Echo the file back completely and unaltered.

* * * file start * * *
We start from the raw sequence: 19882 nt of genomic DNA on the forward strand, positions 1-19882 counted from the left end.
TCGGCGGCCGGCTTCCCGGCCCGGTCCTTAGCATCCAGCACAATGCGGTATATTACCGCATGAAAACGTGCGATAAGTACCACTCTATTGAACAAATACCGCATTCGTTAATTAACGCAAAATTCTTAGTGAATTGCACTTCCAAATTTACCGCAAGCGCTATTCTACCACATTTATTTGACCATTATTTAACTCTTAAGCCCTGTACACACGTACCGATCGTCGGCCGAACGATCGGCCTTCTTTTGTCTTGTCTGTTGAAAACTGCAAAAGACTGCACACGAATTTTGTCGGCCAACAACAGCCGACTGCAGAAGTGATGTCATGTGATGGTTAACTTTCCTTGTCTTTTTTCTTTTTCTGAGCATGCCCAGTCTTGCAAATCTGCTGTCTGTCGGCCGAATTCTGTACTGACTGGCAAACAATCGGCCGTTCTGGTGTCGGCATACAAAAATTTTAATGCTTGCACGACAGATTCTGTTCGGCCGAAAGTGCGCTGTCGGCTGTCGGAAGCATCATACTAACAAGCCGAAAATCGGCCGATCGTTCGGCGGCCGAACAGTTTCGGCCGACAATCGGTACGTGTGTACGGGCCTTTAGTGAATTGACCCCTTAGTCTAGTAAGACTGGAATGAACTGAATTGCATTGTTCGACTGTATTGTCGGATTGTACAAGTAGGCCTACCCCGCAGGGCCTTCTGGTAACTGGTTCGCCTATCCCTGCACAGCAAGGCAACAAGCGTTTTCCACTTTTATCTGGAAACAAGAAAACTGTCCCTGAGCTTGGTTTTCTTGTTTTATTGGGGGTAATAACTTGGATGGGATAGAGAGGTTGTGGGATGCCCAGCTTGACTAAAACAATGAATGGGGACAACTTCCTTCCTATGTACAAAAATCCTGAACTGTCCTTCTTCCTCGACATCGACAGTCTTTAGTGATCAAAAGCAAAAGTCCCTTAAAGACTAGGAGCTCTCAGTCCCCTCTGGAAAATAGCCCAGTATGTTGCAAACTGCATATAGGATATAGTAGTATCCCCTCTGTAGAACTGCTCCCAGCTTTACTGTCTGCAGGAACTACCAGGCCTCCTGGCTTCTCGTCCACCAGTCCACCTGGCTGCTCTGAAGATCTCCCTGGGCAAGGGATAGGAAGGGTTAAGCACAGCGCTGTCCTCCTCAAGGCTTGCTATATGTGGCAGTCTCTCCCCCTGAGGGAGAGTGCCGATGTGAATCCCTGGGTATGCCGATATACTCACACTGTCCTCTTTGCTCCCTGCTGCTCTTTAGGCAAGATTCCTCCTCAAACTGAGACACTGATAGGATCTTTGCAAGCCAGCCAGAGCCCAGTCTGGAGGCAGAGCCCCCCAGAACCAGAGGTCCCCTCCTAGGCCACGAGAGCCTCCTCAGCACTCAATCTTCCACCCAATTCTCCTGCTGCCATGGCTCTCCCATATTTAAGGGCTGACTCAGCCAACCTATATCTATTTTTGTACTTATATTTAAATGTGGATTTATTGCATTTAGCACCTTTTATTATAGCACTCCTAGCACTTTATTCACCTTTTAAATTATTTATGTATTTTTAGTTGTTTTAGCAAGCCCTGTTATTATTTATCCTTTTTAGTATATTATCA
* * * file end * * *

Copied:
We start from the raw sequence: 19882 nt of genomic DNA on the forward strand, positions 1-19882 counted from the left end.
TCGGCGGCCGGCTTCCCGGCCCGGTCCTTAGCATCCAGCACAATGCGGTATATTACCGCATGAAAACGTGCGATAAGTACCACTCTATTGAACAAATACCGCATTCGTTAATTAACGCAAAATTCTTAGTGAATTGCACTTCCAAATTTACCGCAAGCGCTATTCTACCACATTTATTTGACCATTATTTAACTCTTAAGCCCTGTACACACGTACCGATCGTCGGCCGAACGATCGGCCTTCTTTTGTCTTGTCTGTTGAAAACTGCAAAAGACTGCACACGAATTTTGTCGGCCAACAACAGCCGACTGCAGAAGTGATGTCATGTGATGGTTAACTTTCCTTGTCTTTTTTCTTTTTCTGAGCATGCCCAGTCTTGCAAATCTGCTGTCTGTCGGCCGAATTCTGTACTGACTGGCAAACAATCGGCCGTTCTGGTGTCGGCATACAAAAATTTTAATGCTTGCACGACAGATTCTGTTCGGCCGAAAGTGCGCTGTCGGCTGTCGGAAGCATCATACTAACAAGCCGAAAATCGGCCGATCGTTCGGCGGCCGAACAGTTTCGGCCGACAATCGGTACGTGTGTACGGGCCTTTAGTGAATTGACCCCTTAGTCTAGTAAGACTGGAATGAACTGAATTGCATTGTTCGACTGTATTGTCGGATTGTACAAGTAGGCCTACCCCGCAGGGCCTTCTGGTAACTGGTTCGCCTATCCCTGCACAGCAAGGCAACAAGCGTTTTCCACTTTTATCTGGAAACAAGAAAACTGTCCCTGAGCTTGGTTTTCTTGTTTTATTGGGGGTAATAACTTGGATGGGATAGAGAGGTTGTGGGATGCCCAGCTTGACTAAAACAATGAATGGGGACAACTTCCTTCCTATGTACAAAAATCCTGAACTGTCCTTCTTCCTCGACATCGACAGTCTTTAGTGATCAAAAGCAAAAGTCCCTTAAAGACTAGGAGCTCTCAGTCCCCTCTGGAAAATAGCCCAGTATGTTGCAAACTGCATATAGGATATAGTAGTATCCCCTCTGTAGAACTGCTCCCAGCTTTACTGTCTGCAGGAACTACCAGGCCTCCTGGCTTCTCGTCCACCAGTCCACCTGGCTGCTCTGAAGATCTCCCTGGGCAAGGGATAGGAAGGGTTAAGCACAGCGCTGTCCTCCTCAAGGCTTGCTATATGTGGCAGTCTCTCCCCCTGAGGGAGAGTGCCGATGTGAATCCCTGGGTATGCCGATATACTCACACTGTCCTCTTTGCTCCCTGCTGCTCTTTAGGCAAGATTCCTCCTCAAACTGAGACACTGATAGGATCTTTGCAAGCCAGCCAGAGCCCAGTCTGGAGGCAGAGCCCCCCAGAACCAGAGGTCCCCTCCTAGGCCACGAGAGCCTCCTCAGCACTCAATCTTCCACCCAATTCTCCTGCTGCCATGGCTCTCCCATATTTAAGGGCTGACTCAGCCAACCTATATCTATTTTTGTACTTATATTTAAATGTGGATTTATTGCATTTAGCACCTTTTATTATAGCACTCCTAGCACTTTATTCACCTTTTAAATTATTTATGTATTTTTAGTTGTTTTAGCAAGCCCTGTTATTATTTATCCTTTTTAGTATATTATCA